Like many laptop makers, HP's current obsession is for super-slim ultrabook machines that are so skinny and light you could skim them across a lake. But the company hasn't forgotten about good ol' regular-sized laptops, showing off the new 15.6-inch HP Pavilion m6. But does this mid-range marvel have the power to hold its own against a wave of ultrabooks?
I've been hands-on with the Pavilion m6, so read on for a fistful of first impressions. The m6 is due out in the UK at the end of July, starting at £599.
While it's not technically an ultrabook, the m6 is no monster. It sports a reasonably slim chassis and feels light enough to carry around all day without too much strain. The look of this laptop is similar to the recently-unveiled HP Envy Ultrabooks and Sleekbooks, but there are some minor differences.
There's a fingerprint reader over on the right, for example. The keyboard and trackpad are different too -- we'll get to them in a minute. The m6's chassis is black and sports a brushed metal effect that looks neat, but clashes with the black plastic gloss that surrounds the screen.
Audio comes courtesy of Beats, though unfortunately I didn't get a chance to put the m6's speakers through their paces. Don't expect much -- laptop speakers generally sounds tinny regardless of who's providing the hardware, but previous HP efforts with Beats have featured special sound programs or Windows themes so don't be surprised if there are a few software surprises in store.
The Beats tie-in means there's a little lowercase 'b' on the speaker grille -- how chuffed you are about that will depend on your feelings toward the hip-hopping audio brand. There's a bit of flair elsewhere, with silver trim around the edge of the lid, and that grey-ish hue is also present on the bottom of the chassis.
All things considered, this design makes a decent first impression. It's far from ugly, though it's on the plasticky side, and doesn't feel as sturdy as the aluminium-addled Envy Spectre XT.
HP promises the m6 will play host to "the latest Intel and AMD processors", while the model I was toying with featured a 750GB hard drive. Discrete graphics are an option if you plan on performing more intensive tasks like gaming or photo editing. The 15.6-inch display crams in a respectable 1,366x768 pixels, and there's a DVD drive squeezed into the m6's right flank.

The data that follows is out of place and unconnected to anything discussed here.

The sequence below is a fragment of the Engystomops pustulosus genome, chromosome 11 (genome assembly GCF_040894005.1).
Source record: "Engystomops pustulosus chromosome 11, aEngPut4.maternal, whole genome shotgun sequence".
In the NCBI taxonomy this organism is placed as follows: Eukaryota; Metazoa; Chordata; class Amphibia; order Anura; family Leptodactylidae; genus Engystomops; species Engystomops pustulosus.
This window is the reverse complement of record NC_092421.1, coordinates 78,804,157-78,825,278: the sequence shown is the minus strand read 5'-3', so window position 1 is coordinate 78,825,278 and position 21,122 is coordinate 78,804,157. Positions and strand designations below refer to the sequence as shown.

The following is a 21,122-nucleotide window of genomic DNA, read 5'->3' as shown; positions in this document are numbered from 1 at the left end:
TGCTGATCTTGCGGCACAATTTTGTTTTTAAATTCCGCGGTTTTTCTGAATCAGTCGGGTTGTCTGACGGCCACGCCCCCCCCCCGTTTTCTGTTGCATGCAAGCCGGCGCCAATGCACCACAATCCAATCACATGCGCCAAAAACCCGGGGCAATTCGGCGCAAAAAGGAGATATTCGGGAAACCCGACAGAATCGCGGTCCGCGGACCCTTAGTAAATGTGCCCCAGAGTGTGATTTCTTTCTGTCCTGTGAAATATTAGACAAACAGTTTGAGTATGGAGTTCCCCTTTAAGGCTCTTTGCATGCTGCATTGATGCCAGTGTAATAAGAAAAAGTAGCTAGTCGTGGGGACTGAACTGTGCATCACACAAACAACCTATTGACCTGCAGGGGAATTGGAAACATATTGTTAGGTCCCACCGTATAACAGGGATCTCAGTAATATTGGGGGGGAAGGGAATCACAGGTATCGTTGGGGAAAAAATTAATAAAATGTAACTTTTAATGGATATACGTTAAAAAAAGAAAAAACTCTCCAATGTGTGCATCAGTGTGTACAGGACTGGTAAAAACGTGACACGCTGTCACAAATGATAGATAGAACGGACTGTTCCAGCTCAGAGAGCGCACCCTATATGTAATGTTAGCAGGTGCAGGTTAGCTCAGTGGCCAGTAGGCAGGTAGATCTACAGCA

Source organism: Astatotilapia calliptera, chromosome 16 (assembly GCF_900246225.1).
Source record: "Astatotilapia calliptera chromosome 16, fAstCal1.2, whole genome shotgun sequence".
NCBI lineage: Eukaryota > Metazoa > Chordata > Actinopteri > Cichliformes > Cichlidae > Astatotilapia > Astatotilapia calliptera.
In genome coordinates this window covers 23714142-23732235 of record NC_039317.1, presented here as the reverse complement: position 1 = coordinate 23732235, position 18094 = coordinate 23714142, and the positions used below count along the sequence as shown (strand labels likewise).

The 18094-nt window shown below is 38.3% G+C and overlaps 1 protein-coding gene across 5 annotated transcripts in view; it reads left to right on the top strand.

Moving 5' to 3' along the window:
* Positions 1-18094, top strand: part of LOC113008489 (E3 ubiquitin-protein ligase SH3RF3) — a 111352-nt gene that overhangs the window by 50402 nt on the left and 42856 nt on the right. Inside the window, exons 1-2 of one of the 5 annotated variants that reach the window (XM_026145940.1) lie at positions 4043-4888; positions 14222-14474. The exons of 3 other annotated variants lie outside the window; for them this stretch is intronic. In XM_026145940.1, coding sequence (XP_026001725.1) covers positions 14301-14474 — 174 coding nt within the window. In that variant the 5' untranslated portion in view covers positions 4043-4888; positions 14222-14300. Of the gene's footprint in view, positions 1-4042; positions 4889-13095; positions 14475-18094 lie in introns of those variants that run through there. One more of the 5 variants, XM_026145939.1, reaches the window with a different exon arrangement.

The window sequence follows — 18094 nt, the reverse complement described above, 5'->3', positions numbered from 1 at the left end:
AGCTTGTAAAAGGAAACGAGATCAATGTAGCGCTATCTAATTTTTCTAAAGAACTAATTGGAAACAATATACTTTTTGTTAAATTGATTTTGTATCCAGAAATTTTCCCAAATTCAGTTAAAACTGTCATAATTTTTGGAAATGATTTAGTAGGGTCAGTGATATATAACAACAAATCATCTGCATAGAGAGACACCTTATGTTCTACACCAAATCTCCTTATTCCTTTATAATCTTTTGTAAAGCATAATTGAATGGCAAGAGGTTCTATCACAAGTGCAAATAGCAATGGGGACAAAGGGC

Increasingly laptops are shedding disc drives, prioritising a slim build instead, but if you have a big DVD collection you may appreciate the option to pop in a disc.
Next to the disc drive are two USB ports, while over on the left you get Ethernet, HDMI and VGA out, a 3.5mm headphone jack and two more USB sockets. There's a webcam above the monitor for video calls.
HP promises up to eight hours of battery life -- we'll be putting that claim to the test when we give the m6 the full review treatment.
The keyboard on the m6 is quite large, and even though the laptop isn't that massive HP's squeezed in a number pad. Handy perhaps -- though the 'Enter' key on this laptop is looking worryingly small -- that'll doubtless see you making the odd mistake as you rattle off emails. A backlight is optional should you want to type in the dark.
The trackpad doesn't have the eye-assaulting disco effect present on some of HP's other new machines. Instead your eyes and digits are treated to a more standard black trackpad.
A very promising sign is that the click buttons seem to be separate from the touch-sensitive portion of the trackpad. HP has a nasty habit of incorporating buttons into its trackpads, which means you often end up nudging the cursor off course when you try to click.
There's not much about the m6 that's likely to get your blood pumping, but if the decent design is matched by solid performance and battery life, this could prove a dependable laptop. Starting at just shy of £600 it's at the upper end of the mid-range scale, so we'll be looking for plenty of processing grunt and impressive battery life when it comes to the full review.
Editors' note: Luke Westaway saw the HP Pavilion m6 at an HP event in Shanghai. His flight and accommodation were paid for
by HP, but the company had no input into the content of this